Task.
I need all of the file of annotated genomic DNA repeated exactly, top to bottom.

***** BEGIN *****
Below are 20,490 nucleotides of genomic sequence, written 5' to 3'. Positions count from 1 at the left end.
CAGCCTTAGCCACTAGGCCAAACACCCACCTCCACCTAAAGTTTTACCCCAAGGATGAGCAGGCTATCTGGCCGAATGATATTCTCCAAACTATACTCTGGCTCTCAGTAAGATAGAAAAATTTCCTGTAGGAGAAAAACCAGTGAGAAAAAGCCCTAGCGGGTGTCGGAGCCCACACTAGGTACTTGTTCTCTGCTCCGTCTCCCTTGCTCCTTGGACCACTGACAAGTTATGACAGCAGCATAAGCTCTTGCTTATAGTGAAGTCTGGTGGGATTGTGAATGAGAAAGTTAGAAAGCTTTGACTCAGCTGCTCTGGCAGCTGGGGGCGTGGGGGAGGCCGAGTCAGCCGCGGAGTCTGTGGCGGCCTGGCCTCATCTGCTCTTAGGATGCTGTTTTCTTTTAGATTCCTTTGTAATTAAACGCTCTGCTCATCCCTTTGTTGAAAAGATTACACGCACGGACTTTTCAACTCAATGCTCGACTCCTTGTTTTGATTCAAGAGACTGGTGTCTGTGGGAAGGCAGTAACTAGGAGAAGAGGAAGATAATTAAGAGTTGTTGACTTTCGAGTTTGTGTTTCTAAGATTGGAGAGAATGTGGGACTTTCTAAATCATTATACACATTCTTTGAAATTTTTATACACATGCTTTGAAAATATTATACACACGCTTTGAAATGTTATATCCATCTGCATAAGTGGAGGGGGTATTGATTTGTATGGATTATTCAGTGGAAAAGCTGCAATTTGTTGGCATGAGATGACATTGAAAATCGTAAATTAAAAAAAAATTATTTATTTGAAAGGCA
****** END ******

Below are 20,490 nucleotides of genomic sequence, written 5' to 3'. Positions count from 1 at the left end.
CAGCCTTAGCCACTAGGCCAAACACCCACCTCCACCTAAAGTTTTACCCCAAGGATGAGCAGGCTATCTGGCCGAATGATATTCTCCAAACTATACTCTGGCTCTCAGTAAGATAGAAAAATTTCCTGTAGGAGAAAAACCAGTGAGAAAAAGCCCTAGCGGGTGTCGGAGCCCACACTAGGTACTTGTTCTCTGCTCCGTCTCCCTTGCTCCTTGGACCACTGACAAGTTATGACAGCAGCATAAGCTCTTGCTTATAGTGAAGTCTGGTGGGATTGTGAATGAGAAAGTTAGAAAGCTTTGACTCAGCTGCTCTGGCAGCTGGGGGCGTGGGGGAGGCCGAGTCAGCCGCGGAGTCTGTGGCGGCCTGGCCTCATCTGCTCTTAGGATGCTGTTTTCTTTTAGATTCCTTTGTAATTAAACGCTCTGCTCATCCCTTTGTTGAAAAGATTACACGCACGGACTTTTCAACTCAATGCTCGACTCCTTGTTTTGATTCAAGAGACTGGTGTCTGTGGGAAGGCAGTAACTAGGAGAAGAGGAAGATAATTAAGAGTTGTTGACTTTCGAGTTTGTGTTTCTAAGATTGGAGAGAATGTGGGACTTTCTAAATCATTATACACATTCTTTGAAATTTTTATACACATGCTTTGAAAATATTATACACACGCTTTGAAATGTTATATCCATCTGCATAAGTGGAGGGGGTATTGATTTGTATGGATTATTCAGTGGAAAAGCTGCAATTTGTTGGCATGAGATGACATTGAAAATCGTAAATTAAAAAAAAATTATTTATTTGAAAGGCA